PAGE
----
The Truth in Lending Act (TILA) applies to Land Contracts to the same extent that it does to other home-secured loan. But that does not mean a form is always required.
If the Seller in a Land Contract dies before the contract payments are made and the property title transfers, how the Land Contract document itself is written has a significant effect on the process.
If a Seller in a Land Contract does not fully own the property under contract, often a mortgage is involved through a third party lender. And if that Seller doesn’t make the required mortgage payments to the lender even though the Land Contract Buyer is paying the Seller, it can put the property in financial jeopardy.
But the Land Contract Buyer does have some options to overcome this situation.
Under a Land Contract, the ‘Seller’ still holds an interest in the property until the contract is fully paid. At times, that Seller may wish to use the property as collateral for a loan or other interest. But is it legal for the Seller to use a home currently under Land Contract as collateral?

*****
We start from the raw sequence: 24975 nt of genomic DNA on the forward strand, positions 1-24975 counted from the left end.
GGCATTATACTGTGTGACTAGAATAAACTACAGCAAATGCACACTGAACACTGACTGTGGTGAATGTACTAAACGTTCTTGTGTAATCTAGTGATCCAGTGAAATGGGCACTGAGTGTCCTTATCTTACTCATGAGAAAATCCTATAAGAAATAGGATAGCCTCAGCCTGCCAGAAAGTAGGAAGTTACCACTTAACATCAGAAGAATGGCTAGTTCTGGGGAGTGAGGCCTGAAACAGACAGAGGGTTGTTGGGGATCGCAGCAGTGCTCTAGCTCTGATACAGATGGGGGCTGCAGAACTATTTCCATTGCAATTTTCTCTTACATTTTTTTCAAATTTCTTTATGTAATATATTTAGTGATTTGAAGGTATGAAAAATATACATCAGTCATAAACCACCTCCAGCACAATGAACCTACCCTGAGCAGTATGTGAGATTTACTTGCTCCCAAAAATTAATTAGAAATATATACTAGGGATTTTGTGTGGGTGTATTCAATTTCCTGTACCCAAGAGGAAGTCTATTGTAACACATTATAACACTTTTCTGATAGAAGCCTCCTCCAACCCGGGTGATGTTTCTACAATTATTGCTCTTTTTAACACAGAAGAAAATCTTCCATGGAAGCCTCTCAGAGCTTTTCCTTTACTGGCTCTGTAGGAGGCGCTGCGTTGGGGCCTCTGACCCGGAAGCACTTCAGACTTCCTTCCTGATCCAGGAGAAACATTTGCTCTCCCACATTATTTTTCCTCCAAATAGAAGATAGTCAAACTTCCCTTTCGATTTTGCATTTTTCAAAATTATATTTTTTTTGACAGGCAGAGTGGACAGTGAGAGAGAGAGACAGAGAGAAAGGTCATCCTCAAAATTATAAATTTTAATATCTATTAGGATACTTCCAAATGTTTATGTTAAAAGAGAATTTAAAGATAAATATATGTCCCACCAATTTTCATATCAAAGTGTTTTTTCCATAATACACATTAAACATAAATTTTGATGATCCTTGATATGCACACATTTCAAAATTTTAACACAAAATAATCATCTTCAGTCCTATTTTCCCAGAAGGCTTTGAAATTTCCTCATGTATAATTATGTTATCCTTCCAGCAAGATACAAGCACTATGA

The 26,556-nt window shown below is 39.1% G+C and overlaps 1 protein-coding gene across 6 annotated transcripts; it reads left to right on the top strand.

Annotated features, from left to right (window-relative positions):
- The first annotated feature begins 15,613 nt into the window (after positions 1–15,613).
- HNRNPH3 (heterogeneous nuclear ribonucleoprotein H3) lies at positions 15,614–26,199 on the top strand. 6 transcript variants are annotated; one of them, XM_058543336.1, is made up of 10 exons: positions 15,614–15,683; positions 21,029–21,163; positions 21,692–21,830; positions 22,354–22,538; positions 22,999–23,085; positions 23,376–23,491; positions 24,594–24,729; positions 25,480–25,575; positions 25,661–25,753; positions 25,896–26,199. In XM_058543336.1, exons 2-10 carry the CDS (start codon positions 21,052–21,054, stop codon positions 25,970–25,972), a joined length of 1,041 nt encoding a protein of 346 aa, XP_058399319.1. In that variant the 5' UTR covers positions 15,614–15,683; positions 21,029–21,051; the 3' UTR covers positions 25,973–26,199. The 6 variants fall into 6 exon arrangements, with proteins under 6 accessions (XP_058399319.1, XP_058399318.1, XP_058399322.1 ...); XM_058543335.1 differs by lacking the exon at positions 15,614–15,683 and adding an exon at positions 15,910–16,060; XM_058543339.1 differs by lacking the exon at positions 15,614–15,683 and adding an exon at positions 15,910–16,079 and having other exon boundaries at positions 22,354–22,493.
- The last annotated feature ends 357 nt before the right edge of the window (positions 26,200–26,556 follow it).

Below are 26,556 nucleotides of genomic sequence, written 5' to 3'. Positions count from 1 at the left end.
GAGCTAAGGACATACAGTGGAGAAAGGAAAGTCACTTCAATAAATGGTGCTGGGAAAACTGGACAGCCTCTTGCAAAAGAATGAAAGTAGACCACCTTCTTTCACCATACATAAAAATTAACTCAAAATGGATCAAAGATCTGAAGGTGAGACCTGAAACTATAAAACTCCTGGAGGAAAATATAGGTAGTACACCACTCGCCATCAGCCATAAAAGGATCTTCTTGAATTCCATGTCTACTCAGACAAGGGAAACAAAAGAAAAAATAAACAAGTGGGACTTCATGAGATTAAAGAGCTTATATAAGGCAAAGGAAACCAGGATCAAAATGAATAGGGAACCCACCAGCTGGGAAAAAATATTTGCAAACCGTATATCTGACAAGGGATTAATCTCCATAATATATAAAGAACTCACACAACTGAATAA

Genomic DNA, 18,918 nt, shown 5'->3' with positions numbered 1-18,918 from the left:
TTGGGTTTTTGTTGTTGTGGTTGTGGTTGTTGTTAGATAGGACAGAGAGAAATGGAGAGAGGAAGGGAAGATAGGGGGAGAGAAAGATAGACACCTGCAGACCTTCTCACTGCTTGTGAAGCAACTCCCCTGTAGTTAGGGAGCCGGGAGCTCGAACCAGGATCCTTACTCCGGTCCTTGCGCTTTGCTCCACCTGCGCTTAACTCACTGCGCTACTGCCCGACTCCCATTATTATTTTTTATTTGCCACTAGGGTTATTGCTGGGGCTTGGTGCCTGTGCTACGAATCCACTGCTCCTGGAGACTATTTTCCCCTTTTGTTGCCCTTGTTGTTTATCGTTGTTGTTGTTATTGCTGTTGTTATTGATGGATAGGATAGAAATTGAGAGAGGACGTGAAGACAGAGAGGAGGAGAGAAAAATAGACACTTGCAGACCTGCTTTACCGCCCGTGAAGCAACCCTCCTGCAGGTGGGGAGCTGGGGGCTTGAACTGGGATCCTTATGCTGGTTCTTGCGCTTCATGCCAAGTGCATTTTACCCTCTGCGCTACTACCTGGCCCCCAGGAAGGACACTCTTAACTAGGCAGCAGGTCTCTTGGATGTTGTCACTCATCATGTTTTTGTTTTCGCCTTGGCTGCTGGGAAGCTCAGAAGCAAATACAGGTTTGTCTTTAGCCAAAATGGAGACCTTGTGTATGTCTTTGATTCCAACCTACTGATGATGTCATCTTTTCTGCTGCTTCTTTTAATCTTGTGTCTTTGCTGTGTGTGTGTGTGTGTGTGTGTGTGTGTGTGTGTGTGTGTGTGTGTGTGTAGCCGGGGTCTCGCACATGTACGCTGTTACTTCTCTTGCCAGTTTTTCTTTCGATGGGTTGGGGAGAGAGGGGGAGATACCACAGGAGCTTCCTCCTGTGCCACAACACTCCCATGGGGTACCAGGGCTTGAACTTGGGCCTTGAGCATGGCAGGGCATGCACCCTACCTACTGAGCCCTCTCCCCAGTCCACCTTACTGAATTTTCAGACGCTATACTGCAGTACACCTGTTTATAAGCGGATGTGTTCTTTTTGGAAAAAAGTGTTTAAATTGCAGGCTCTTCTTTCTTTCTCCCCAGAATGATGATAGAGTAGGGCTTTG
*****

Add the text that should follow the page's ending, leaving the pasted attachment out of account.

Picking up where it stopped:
A well-drafted Land Contract explicitly outlines the payment obligations within the document. (If the Land Contract you are using does not, next time get Land Contract documents from Standard Legal!)
Most states treat a mobile home as personal property, not real estate. The land must be treated separately from the mobile home itself.
Given that, to sell a mobile home using seller-financing, two different documents must be prepared to handle the two sides of such a transaction: a Personal Property Lease for the mobile home, and a Land Contract for the ground on which it sits.
A filed Land Contract where the Buyer has defaulted and moved out should be terminated so that there are no clouds on the title to the real estate should the property be sold in the future.
When a Buyer is purchasing real estate under a Land Contract from more than one owner, it is important that the legal contract documents contain signatures from all ownership parties to the contract.
A third party can be named in a lawsuit for just about any reason, as including a party requires no more than adding a name to paper.
There is no standardized document to demand that a buyer on a Land Contract make the payments promised. But there is another simple option.